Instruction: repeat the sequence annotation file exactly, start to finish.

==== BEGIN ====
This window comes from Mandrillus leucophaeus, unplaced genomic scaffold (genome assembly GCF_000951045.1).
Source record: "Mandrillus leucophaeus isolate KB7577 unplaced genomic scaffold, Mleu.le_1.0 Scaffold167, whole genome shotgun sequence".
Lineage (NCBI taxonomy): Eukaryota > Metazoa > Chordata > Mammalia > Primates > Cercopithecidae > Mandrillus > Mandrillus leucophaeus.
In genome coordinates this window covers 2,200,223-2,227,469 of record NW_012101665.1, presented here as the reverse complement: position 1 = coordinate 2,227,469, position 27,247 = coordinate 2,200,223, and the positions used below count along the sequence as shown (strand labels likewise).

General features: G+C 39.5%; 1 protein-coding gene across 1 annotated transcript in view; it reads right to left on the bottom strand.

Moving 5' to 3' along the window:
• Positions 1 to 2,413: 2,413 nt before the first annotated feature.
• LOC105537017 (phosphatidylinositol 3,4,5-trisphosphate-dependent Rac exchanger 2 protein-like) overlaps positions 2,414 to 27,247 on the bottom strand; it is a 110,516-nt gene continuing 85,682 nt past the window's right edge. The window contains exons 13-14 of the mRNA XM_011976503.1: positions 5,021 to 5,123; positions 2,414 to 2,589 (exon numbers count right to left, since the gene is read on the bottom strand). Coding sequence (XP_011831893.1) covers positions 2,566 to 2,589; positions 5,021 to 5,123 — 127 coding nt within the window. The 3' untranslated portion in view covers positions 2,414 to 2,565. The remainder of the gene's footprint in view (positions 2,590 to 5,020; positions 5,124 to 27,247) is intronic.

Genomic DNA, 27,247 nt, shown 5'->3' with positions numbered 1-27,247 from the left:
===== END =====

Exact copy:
This window comes from Mandrillus leucophaeus, unplaced genomic scaffold (genome assembly GCF_000951045.1).
Source record: "Mandrillus leucophaeus isolate KB7577 unplaced genomic scaffold, Mleu.le_1.0 Scaffold167, whole genome shotgun sequence".
Lineage (NCBI taxonomy): Eukaryota > Metazoa > Chordata > Mammalia > Primates > Cercopithecidae > Mandrillus > Mandrillus leucophaeus.
In genome coordinates this window covers 2,200,223-2,227,469 of record NW_012101665.1, presented here as the reverse complement: position 1 = coordinate 2,227,469, position 27,247 = coordinate 2,200,223, and the positions used below count along the sequence as shown (strand labels likewise).

General features: G+C 39.5%; 1 protein-coding gene across 1 annotated transcript in view; it reads right to left on the bottom strand.

Moving 5' to 3' along the window:
• Positions 1 to 2,413: 2,413 nt before the first annotated feature.
• LOC105537017 (phosphatidylinositol 3,4,5-trisphosphate-dependent Rac exchanger 2 protein-like) overlaps positions 2,414 to 27,247 on the bottom strand; it is a 110,516-nt gene continuing 85,682 nt past the window's right edge. The window contains exons 13-14 of the mRNA XM_011976503.1: positions 5,021 to 5,123; positions 2,414 to 2,589 (exon numbers count right to left, since the gene is read on the bottom strand). Coding sequence (XP_011831893.1) covers positions 2,566 to 2,589; positions 5,021 to 5,123 — 127 coding nt within the window. The 3' untranslated portion in view covers positions 2,414 to 2,565. The remainder of the gene's footprint in view (positions 2,590 to 5,020; positions 5,124 to 27,247) is intronic.

Genomic DNA, 27,247 nt, shown 5'->3' with positions numbered 1-27,247 from the left: